Fr. Lancelot Rodrigues of Macau, RIP

June 24, 2013 by

We recently received the sad news of the death of Fr. Lancelot Rodrigues, who for many years served as Catholic Relief Services’ country representative in Macau, where he was known for his work with refugees, from both China and Vietnam. He also worked in China, creating innovative programs to aid the handicapped and intellectually disabled.

He was 89 when he died on June 17. Although it is in Portuguese, the video below gives a flavor of the man.

Fr. Rodrigues was a larger-than-life figure who exuded great warmth and generosity. A 1990 profile by the Associated Press described him as “a silver-haired bear of a man with a taste for good food and wine.”

“Lance was one of the greats. He helped settle thousands of Vietnamese and fleeing Chinese,” said former CRS president Ken Hackett.  “He was a wonderful spirit, raconteur, guitarist, merrymaker, and friend to so many of us. He had connections in China that were the envy of every embassy.”

Fr. Rodrigues was born in Malacca, Malaysia, which made him a British subject, a status that led to his being made a Member of the Order of the British Empire by Queen Elizabeth in 1992.

He arrived in Macau – a tiny Portuguese colony on the coast of China near Hong Kong — in 1935 to study for the priesthood. He remained through World War II  and was ordained in 1949. At that time he was named chaplain to the first Chinese refugee camp established in Macau, established on the site of a dog racing track in the wake of the communist takeover in China.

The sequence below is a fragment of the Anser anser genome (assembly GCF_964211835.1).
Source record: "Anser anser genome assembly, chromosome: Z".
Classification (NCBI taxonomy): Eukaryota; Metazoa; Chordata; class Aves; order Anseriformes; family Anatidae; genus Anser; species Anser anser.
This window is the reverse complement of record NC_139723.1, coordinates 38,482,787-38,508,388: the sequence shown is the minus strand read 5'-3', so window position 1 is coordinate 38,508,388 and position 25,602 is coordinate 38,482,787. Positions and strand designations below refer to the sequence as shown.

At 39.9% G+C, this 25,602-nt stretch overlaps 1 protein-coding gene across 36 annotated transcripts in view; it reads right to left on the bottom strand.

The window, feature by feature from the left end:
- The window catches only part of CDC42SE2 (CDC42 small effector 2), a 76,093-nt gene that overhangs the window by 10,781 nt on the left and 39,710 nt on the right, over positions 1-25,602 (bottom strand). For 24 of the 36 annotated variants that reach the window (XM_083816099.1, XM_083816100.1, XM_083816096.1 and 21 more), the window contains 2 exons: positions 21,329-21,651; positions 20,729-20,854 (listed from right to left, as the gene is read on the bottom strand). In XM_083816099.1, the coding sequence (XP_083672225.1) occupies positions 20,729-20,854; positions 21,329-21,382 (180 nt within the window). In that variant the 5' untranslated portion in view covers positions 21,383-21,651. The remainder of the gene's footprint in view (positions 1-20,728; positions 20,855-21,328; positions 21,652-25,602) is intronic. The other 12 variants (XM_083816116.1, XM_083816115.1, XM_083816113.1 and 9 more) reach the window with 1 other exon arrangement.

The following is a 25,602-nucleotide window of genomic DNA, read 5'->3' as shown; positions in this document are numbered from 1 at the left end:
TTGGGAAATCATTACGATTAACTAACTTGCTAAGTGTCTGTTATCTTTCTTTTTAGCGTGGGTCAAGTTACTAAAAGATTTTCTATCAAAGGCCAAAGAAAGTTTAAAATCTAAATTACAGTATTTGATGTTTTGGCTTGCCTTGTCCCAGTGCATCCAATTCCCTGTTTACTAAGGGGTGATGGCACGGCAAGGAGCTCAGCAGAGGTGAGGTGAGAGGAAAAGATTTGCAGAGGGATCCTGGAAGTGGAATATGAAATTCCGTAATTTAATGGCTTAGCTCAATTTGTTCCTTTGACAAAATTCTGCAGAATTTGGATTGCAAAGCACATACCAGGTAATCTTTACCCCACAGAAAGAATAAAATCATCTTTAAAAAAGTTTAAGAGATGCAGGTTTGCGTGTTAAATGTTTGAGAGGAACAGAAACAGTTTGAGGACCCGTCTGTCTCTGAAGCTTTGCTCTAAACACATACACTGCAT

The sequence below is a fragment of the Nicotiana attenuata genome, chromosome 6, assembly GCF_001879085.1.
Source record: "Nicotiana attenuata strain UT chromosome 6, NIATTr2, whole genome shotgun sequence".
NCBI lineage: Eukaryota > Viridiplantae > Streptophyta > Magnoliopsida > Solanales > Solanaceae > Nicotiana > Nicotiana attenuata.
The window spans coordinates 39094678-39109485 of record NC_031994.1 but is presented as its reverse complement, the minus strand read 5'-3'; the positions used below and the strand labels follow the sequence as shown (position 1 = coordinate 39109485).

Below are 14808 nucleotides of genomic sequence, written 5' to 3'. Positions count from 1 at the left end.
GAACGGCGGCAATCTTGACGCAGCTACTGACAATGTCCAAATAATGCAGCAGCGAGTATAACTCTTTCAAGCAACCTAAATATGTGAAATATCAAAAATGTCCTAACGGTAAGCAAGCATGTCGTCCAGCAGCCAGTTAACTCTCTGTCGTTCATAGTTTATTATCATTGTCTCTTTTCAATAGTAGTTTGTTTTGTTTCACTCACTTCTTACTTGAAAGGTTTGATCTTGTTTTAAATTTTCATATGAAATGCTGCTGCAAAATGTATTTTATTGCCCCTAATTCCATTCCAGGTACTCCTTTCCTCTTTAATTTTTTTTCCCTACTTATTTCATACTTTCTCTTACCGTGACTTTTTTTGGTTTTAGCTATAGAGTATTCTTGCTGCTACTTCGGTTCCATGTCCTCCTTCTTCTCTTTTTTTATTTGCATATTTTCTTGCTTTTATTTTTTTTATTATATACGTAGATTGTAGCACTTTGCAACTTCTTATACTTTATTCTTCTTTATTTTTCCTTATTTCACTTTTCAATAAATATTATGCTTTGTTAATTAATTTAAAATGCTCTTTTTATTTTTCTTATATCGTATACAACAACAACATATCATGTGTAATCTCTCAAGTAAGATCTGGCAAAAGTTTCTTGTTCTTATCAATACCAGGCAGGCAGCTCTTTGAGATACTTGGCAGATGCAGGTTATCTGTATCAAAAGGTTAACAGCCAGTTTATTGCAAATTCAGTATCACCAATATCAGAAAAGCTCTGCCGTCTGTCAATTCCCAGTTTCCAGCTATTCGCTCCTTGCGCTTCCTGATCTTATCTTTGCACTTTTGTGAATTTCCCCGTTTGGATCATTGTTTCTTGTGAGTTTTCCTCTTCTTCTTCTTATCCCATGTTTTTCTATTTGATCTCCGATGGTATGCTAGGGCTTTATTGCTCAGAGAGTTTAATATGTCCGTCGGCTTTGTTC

Fr. Rodrigues began working for CRS in 1962 when the agency opened an office to respond to the needs of more than 120,000 Chinese refugees who had poured into Macau, then still ruled by Portugal. It came under Chinese sovereignty in 1999 as a special administrative area

In 1975, he became involved in assisting refugees from Vietnam. Between 1975 and 1982, nearly 8,000 “boat people” arrived in Macau where CRS administered a camp named Ka-Ho, opened on the site of a former Portuguese military barracks. Nearly 1,700 people were cared for by CRS and Fr. Rodrigues until the camp closed in 1991.

A 1986 profile in the South China Morning Post described the camp:

Father Lancelot runs a happy ship. It is an open camp with 80 percent of adults working in Macau. In the early days there was animosity between the refugees and the locals, but no more, says Fr. Lancelot. Certainly conditions and morale are better than camps in Hong Kong and this must be in no small way to the efforts of the jolly Fr. Lancelot.

In addition to his work with refugees in Macau, in 1985 Fr. Rodrigues began running a program that aided the handicapped and intellectually disabled in China. With the assistance of a group of specialists, Fr. Rodrigues developed a program that trained more than 200 teachers of handicapped children. The AP article said he had an opportunity to tell Pope John Paul II about his work when they met in 1989.

 “Where do you work?’ the pope asked.

“China,” Rodrigues replied.

“Ah, he was jealous!” Rodrigues told the interviewer with a chuckle.


  1. richard gonzalez says:

    I was most privileged to have known and worked with Father. He was a dear friend whom I will miss until the day I am called. May God bless him and keep him.